New MEPs enter the den of disunity

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The Independent Online
STRASBOURG - Headstrong as always, but more fractious than ever, the new European Parliament took its seat yesterday. Like its predecessor, the Parliament is out to make itself heard by the Commission, the European Union's executive bureaucracy, and the Council of Ministers, which represents national governments, Andrew Marshall writes.

MEPs took a historic step, rejecting a piece of legislation using its new Maastricht powers for the first time. By a hefty majority, 373 to 45 with 12 abstentions, it killed off a measure to open up Europe's telecommunications sector, which is relatively unimportant in itself but may set a precedent.

MEPs chose their new president, Klaus Hansch, of the largest group, the Socialists. Of 567 MEPs, 365 voted for Mr Hansch, 87 for Liberal MEP, Yves Galland, and 82 spoilt their ballots.

As usual, there was an arrangement between the Socialists and the EPP, splitting the posts between them. But this drew fire from the smaller groupings and independent members. 'There is only the consensus of two big groups,' said Winifred Ewing, (SNP, Highlands and Islands). 'That's not consensus, that's a kind of dictatorship,' she said. 'We see before us the fruit of a process of conspiracy that we have to stand up and condemn,' said Jean-Marie Le Pen, leader of the French National Front.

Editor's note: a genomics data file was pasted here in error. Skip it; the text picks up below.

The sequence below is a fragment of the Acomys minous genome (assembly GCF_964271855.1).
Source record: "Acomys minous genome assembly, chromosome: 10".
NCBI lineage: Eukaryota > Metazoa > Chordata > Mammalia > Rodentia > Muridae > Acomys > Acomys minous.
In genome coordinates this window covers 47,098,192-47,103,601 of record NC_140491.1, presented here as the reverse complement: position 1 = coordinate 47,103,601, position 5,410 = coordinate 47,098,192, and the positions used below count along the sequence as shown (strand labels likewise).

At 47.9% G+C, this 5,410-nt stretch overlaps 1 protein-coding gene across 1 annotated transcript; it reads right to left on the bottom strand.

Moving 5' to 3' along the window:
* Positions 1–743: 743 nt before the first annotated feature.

There are some unhappy marriages. The Scottish Nationalists have linked up with the Radical Energy party led by Bernard Tapie, the controversial French businessman. Rejecting criticism of the move yesterday, Mrs Ewing and Allan Macartney (SNP, North-East Scotland) said that no group had entirely clean hands.

The Liberal Democrats also seemed uneasy with their partners in the European Liberal Democrat and Reformist group. It is well to the right of Paddy Ashdown's party. It also includes the Italian Northern League

Mr Hansch struggled with an unusually chaotic session. 'Ladies and gentlemen, don't get so het up,' he pleaded as each of the new MEPs rushed to intervene. 'It seems that some people do not seem to understand how the voting machinery works,' he conceded at one point. And the machinery itself did not seem to be co-operating. 'Has everybody voted?' he asked plaintively. The Parliament resorted to black marks on pieces of paper to choose its new vice-presidents.

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